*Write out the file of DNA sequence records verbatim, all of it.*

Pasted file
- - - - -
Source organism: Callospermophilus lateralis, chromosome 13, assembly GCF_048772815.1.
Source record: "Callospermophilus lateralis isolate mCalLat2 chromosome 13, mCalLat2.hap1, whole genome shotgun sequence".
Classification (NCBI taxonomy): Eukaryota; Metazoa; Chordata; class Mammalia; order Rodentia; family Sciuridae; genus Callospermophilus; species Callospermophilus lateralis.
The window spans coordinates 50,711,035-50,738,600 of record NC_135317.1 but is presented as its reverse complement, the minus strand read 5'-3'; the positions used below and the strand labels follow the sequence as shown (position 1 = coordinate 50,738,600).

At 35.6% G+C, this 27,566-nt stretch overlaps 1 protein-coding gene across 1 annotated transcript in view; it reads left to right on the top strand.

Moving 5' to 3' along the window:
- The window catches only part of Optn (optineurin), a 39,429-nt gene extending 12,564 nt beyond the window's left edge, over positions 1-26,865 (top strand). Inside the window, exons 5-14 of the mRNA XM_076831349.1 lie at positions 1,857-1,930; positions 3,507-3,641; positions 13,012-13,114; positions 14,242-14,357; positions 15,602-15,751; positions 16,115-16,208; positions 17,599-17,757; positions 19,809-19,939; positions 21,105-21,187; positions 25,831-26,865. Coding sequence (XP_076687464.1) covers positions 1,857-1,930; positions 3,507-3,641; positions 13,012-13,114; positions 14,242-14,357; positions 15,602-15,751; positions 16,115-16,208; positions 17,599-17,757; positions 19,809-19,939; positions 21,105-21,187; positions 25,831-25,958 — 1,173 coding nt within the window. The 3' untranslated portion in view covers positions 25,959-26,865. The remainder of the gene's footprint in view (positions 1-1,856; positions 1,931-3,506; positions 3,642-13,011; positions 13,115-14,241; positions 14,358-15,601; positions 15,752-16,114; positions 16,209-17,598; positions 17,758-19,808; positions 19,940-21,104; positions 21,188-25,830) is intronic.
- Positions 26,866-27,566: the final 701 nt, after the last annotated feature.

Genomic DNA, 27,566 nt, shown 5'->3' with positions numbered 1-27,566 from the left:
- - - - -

Source organism: Callospermophilus lateralis, chromosome 13, assembly GCF_048772815.1.
Source record: "Callospermophilus lateralis isolate mCalLat2 chromosome 13, mCalLat2.hap1, whole genome shotgun sequence".
Classification (NCBI taxonomy): Eukaryota; Metazoa; Chordata; class Mammalia; order Rodentia; family Sciuridae; genus Callospermophilus; species Callospermophilus lateralis.
The window spans coordinates 50,711,035-50,738,600 of record NC_135317.1 but is presented as its reverse complement, the minus strand read 5'-3'; the positions used below and the strand labels follow the sequence as shown (position 1 = coordinate 50,738,600).

At 35.6% G+C, this 27,566-nt stretch overlaps 1 protein-coding gene across 1 annotated transcript in view; it reads left to right on the top strand.

Moving 5' to 3' along the window:
- The window catches only part of Optn (optineurin), a 39,429-nt gene extending 12,564 nt beyond the window's left edge, over positions 1-26,865 (top strand). Inside the window, exons 5-14 of the mRNA XM_076831349.1 lie at positions 1,857-1,930; positions 3,507-3,641; positions 13,012-13,114; positions 14,242-14,357; positions 15,602-15,751; positions 16,115-16,208; positions 17,599-17,757; positions 19,809-19,939; positions 21,105-21,187; positions 25,831-26,865. Coding sequence (XP_076687464.1) covers positions 1,857-1,930; positions 3,507-3,641; positions 13,012-13,114; positions 14,242-14,357; positions 15,602-15,751; positions 16,115-16,208; positions 17,599-17,757; positions 19,809-19,939; positions 21,105-21,187; positions 25,831-25,958 — 1,173 coding nt within the window. The 3' untranslated portion in view covers positions 25,959-26,865. The remainder of the gene's footprint in view (positions 1-1,856; positions 1,931-3,506; positions 3,642-13,011; positions 13,115-14,241; positions 14,358-15,601; positions 15,752-16,114; positions 16,209-17,598; positions 17,758-19,808; positions 19,940-21,104; positions 21,188-25,830) is intronic.
- Positions 26,866-27,566: the final 701 nt, after the last annotated feature.

Genomic DNA, 27,566 nt, shown 5'->3' with positions numbered 1-27,566 from the left: